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This oversized Adirondack chair built by Dave Redston is drawing a lot of attention at the Timberland Campground on Route 2 in Shelburne. (John Koziol/Union Leader Correspondent)

Shelburne's giant chair becoming popular attraction

SHELBURNE — The oversized Adirondack chair that a local man built to be a complement to the Timberland Campground is becoming an attraction in its own right.

One of the beauties of being self-employed and owning a seasonal business is the opportunity to do fun stuff in the off-season, something that Dave Redston took to heart when he built the chair, which measures 9 feet tall, 7 feet wide and stands 4 feet off the ground. It sits in the front parking lot of the Timberland Campground on busy Route 2.

You don’t need to be a paying guest at the campground to jump into the Adirondack chair, however. On Wednesday, Redston said that many people have and continue to do so, with up to a dozen fitting within it at one time.

“This is kind of hard to believe,” Redston said, “but the chair is only three times larger than an actual Adirondack chair.”

He said that during the winter of 2012, “I took an actual chair, measured it and multiplied by three” to come up with the big chair. Over a period of about a week, he built the chair in the campground’s game room and placed it outside in early 2013.

Almost immediately, said Redston, the chair got noticed.

“In March or April of that year, we towed it out front with our little Ranger (a four-wheel drive utility vehicle) and almost every day from the day we put it out there, people have been sitting out there and having their pictures taken.”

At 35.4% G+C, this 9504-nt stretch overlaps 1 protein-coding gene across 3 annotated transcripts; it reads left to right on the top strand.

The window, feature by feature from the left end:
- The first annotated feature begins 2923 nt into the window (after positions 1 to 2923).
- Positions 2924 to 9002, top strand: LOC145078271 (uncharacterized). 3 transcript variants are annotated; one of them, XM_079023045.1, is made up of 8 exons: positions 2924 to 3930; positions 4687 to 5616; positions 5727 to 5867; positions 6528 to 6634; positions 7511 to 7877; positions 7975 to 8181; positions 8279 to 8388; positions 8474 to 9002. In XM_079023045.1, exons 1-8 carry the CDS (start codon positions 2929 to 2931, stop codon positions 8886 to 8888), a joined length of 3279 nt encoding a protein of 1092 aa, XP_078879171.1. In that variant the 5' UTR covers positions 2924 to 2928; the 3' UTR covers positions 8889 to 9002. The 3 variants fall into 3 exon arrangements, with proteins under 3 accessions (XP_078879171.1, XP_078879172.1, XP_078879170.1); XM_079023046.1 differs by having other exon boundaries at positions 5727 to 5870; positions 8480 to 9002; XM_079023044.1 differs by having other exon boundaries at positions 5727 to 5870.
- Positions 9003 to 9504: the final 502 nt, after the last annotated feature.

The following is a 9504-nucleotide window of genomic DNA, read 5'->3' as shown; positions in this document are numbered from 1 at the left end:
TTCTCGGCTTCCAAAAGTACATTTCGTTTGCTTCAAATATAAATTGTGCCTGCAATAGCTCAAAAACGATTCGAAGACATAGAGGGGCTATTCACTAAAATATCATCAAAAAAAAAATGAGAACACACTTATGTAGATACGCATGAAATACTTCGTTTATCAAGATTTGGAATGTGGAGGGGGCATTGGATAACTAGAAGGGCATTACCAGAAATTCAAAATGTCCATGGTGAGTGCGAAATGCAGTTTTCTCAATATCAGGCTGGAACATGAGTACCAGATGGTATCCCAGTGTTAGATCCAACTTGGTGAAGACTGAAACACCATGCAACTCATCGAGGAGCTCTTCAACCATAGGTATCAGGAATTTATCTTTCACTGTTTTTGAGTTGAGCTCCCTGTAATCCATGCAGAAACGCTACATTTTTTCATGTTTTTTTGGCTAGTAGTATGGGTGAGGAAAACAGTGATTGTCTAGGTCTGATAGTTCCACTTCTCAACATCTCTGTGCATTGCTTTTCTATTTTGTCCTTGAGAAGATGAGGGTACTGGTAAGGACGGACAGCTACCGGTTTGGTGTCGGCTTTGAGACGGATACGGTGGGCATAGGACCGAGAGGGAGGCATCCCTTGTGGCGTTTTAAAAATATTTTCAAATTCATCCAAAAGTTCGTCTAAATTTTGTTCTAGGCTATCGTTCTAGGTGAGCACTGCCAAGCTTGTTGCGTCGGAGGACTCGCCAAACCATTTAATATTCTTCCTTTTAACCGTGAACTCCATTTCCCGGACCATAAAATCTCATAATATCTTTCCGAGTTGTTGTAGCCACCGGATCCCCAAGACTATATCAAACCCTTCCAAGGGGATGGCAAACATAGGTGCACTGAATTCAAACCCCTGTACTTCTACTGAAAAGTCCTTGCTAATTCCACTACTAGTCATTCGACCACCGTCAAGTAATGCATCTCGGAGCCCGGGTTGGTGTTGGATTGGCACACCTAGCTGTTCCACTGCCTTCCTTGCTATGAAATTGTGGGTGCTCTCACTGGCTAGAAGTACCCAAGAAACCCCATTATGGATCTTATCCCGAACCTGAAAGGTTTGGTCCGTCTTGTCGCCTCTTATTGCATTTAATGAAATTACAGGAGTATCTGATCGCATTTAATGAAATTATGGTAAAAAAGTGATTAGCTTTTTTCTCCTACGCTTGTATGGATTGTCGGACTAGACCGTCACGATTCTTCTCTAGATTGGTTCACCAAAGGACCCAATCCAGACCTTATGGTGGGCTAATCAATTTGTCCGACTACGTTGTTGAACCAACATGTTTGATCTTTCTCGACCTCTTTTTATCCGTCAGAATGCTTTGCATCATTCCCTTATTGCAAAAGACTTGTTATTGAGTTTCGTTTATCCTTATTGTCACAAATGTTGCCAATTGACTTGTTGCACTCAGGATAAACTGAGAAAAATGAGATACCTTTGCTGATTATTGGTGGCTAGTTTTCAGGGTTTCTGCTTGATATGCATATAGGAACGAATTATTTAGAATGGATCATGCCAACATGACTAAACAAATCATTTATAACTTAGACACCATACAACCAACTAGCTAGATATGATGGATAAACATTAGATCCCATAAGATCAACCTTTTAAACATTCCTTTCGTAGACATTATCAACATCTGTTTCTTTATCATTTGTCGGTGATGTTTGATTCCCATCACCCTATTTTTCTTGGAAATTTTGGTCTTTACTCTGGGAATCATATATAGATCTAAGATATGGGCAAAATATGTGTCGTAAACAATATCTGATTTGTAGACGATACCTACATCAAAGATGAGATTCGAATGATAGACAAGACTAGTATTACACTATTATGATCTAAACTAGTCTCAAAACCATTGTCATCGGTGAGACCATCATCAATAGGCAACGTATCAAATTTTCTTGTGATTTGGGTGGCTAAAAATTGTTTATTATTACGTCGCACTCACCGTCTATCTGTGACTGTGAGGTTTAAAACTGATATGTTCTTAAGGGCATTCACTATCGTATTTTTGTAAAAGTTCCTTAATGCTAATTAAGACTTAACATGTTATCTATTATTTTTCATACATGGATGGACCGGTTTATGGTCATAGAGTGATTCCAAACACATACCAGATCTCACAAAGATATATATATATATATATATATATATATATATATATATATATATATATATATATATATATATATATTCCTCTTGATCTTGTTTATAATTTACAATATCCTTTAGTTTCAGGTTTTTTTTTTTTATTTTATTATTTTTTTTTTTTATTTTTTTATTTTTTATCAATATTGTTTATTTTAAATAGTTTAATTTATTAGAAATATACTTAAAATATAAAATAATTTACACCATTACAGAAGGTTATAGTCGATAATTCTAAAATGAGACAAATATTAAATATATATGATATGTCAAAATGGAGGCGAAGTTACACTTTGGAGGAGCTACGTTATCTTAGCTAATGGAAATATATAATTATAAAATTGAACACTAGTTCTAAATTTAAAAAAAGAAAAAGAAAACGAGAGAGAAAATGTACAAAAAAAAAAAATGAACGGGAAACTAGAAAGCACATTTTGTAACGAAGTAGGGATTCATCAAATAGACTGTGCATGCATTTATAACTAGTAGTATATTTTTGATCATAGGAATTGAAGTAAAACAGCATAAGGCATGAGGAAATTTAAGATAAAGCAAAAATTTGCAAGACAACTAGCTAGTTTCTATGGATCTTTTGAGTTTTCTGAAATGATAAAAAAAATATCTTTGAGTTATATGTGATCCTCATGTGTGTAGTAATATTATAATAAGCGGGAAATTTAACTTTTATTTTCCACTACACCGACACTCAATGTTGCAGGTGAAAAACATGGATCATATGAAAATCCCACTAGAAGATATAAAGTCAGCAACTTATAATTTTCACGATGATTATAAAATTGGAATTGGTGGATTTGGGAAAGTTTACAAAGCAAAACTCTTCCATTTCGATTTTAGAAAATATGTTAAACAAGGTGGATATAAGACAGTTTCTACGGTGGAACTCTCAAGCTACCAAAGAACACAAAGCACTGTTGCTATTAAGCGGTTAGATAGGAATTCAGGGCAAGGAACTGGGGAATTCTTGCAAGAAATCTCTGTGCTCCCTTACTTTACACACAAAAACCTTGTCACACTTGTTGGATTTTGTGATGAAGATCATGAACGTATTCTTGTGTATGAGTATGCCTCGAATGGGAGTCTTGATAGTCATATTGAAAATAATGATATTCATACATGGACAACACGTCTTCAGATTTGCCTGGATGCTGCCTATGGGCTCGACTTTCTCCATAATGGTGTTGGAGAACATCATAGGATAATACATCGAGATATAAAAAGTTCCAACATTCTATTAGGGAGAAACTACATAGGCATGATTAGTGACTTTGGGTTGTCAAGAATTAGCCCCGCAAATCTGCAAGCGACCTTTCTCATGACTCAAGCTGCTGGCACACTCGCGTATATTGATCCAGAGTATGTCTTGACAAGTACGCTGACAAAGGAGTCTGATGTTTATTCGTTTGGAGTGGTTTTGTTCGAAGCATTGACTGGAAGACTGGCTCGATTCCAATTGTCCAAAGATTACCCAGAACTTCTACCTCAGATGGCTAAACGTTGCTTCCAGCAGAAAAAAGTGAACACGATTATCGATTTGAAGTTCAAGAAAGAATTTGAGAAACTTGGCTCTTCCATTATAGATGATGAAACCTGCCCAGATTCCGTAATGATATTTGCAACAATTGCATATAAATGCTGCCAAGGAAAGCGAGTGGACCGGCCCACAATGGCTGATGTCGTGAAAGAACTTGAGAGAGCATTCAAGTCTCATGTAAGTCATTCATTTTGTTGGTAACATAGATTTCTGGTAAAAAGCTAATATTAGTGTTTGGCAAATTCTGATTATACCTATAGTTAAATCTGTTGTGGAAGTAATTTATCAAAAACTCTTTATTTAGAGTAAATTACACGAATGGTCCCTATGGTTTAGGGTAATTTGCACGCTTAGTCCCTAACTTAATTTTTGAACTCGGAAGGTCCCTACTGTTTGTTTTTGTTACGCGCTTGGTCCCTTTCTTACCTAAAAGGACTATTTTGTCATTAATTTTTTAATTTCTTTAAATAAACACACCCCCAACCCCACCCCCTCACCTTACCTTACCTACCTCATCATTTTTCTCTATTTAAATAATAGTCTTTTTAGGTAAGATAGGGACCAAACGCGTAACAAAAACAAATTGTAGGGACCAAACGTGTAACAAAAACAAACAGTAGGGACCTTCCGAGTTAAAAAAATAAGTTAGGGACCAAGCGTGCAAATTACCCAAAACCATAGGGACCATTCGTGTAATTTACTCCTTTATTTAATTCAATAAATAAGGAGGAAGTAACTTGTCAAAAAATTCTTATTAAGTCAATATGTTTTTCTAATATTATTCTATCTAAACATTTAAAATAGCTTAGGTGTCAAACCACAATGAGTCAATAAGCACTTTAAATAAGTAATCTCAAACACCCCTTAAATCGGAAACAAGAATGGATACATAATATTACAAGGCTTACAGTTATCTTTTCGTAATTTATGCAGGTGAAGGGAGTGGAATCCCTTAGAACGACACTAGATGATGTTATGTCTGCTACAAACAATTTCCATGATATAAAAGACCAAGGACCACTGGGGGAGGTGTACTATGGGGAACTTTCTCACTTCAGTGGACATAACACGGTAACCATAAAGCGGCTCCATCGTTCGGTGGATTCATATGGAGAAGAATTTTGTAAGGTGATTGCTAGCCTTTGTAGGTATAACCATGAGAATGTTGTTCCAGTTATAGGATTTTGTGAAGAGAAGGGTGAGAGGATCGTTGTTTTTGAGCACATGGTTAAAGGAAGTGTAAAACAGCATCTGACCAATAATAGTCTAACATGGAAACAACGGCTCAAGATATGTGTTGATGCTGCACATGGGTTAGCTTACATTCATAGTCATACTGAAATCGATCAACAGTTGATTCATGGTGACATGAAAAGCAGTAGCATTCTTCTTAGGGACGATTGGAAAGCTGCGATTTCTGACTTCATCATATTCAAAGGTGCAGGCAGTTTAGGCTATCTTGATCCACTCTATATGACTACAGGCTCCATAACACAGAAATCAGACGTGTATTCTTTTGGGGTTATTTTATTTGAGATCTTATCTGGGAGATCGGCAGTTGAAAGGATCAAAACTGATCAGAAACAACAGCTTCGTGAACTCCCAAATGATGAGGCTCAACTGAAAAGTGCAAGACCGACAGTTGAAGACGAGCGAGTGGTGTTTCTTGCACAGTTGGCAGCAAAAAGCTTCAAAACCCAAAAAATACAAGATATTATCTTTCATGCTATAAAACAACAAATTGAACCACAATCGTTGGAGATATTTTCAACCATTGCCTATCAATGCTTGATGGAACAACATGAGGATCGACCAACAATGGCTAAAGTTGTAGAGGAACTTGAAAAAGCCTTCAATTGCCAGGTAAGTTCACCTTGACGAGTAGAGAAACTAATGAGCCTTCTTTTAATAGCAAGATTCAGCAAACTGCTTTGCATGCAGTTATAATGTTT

When they’re not too busy, Redston said he and his wife, Laurie, will try to take the photos so that all the visitors can be in the picture. Visitors have come from as far away as Australia, New Zealand, Canada, Holland and Germany.

“It’s a big draw,” Redston said. It’s one of several projects that he has undertaken since he and his family bought the campground in 2009.The Redstons and their two young children came north from Stratford, Conn., where Dave Redston had worked as a marine mechanic. Realizing that his future was limited, Redston and his wife began thinking about new opportunities and came upon the idea of buying a campground.

One day, Redston recalled, his wife told him “Pack the bike, Dave” and she and he hit the road to explore campgrounds for sale in Connecticut, Pennsylvania, Vermont, Maine and New Hampshire before they found Timberland, which, he said, “is the one where all the pieces fell into place.”

So far, life is very good in the North Country, said Redston. “We’re having a blast. Five years and we’re still smiling,” he said.

Redston said, “I keep threatening my wife to make it bigger.”

The good-natured threat is partially borne of customer demand, said Redston.

“Occasionally, we have people who stop by and say ‘It’s a big chair, but we’ve seen bigger,’ so at some point we may have to improve this chair,” he said.


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